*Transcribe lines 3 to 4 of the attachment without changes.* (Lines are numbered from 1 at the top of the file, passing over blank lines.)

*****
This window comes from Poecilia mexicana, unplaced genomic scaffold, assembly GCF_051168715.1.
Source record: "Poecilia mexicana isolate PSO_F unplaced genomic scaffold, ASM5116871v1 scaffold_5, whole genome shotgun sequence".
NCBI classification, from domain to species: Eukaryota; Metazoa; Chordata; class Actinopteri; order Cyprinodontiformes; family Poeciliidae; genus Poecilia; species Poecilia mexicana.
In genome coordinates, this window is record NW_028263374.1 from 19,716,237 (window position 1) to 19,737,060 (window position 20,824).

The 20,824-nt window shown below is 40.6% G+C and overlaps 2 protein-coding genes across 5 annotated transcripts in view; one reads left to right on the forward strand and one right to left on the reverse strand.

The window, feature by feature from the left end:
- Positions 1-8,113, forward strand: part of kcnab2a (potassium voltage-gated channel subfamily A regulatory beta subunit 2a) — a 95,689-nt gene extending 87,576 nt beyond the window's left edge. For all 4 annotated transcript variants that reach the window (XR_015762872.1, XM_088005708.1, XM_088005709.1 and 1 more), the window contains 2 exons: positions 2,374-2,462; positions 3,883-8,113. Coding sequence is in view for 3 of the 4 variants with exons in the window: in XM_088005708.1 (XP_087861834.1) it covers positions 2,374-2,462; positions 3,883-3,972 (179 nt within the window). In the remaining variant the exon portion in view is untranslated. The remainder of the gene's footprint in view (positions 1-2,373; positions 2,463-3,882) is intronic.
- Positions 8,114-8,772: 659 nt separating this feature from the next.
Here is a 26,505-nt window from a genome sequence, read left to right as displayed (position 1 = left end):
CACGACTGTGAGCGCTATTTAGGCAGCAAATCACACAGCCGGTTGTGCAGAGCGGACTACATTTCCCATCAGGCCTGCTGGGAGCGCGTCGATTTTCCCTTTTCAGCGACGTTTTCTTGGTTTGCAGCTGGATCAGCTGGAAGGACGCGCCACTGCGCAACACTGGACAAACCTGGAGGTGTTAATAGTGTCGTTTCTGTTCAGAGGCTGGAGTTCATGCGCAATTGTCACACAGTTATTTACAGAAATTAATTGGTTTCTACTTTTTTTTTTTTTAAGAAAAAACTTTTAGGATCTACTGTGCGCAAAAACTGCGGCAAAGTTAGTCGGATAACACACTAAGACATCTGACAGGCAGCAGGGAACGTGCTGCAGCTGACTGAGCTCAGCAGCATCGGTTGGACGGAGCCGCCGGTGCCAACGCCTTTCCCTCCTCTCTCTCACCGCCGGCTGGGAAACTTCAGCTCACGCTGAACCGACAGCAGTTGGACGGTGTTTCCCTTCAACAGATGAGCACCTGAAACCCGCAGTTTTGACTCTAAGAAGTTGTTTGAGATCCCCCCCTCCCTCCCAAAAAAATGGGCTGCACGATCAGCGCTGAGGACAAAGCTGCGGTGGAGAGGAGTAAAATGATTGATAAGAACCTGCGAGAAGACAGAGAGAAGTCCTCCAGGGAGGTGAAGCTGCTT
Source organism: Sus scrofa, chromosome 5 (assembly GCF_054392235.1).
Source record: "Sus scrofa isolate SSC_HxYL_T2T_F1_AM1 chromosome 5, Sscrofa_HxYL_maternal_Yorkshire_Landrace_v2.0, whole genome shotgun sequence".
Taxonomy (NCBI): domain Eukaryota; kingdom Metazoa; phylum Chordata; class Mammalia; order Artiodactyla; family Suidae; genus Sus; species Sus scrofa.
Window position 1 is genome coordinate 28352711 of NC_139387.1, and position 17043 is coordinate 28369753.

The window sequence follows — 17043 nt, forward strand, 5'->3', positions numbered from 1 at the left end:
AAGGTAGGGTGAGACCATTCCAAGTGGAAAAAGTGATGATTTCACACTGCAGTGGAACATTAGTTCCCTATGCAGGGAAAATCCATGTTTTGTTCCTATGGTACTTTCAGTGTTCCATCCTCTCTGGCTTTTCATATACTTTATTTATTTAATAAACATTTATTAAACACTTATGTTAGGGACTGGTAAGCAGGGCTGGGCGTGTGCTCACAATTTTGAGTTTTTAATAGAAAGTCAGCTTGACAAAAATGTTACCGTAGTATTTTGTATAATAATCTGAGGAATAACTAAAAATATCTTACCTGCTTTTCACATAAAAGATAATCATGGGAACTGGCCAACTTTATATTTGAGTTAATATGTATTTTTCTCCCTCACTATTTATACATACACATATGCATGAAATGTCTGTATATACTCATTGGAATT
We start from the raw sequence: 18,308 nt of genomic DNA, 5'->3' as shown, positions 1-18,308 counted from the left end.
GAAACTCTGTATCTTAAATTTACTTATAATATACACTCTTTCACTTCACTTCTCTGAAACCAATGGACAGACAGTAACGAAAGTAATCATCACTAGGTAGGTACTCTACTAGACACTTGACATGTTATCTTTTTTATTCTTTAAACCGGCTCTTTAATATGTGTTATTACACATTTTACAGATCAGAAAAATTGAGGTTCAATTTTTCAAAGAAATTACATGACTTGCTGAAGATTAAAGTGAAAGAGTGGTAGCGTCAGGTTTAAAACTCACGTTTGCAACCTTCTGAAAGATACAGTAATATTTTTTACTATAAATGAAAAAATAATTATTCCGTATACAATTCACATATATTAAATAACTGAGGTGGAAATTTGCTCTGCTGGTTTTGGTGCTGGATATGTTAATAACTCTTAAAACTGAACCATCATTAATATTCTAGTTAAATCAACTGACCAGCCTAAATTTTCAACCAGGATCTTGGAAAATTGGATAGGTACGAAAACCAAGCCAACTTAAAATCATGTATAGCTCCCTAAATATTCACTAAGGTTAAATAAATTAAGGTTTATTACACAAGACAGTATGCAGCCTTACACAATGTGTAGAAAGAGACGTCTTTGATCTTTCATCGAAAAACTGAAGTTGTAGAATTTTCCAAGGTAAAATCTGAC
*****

NCBI classification, from domain to species: Eukaryota; Metazoa; Chordata; class Actinopteri; order Cyprinodontiformes; family Poeciliidae; genus Poecilia; species Poecilia mexicana.
In genome coordinates, this window is record NW_028263374.1 from 19,716,237 (window position 1) to 19,737,060 (window position 20,824).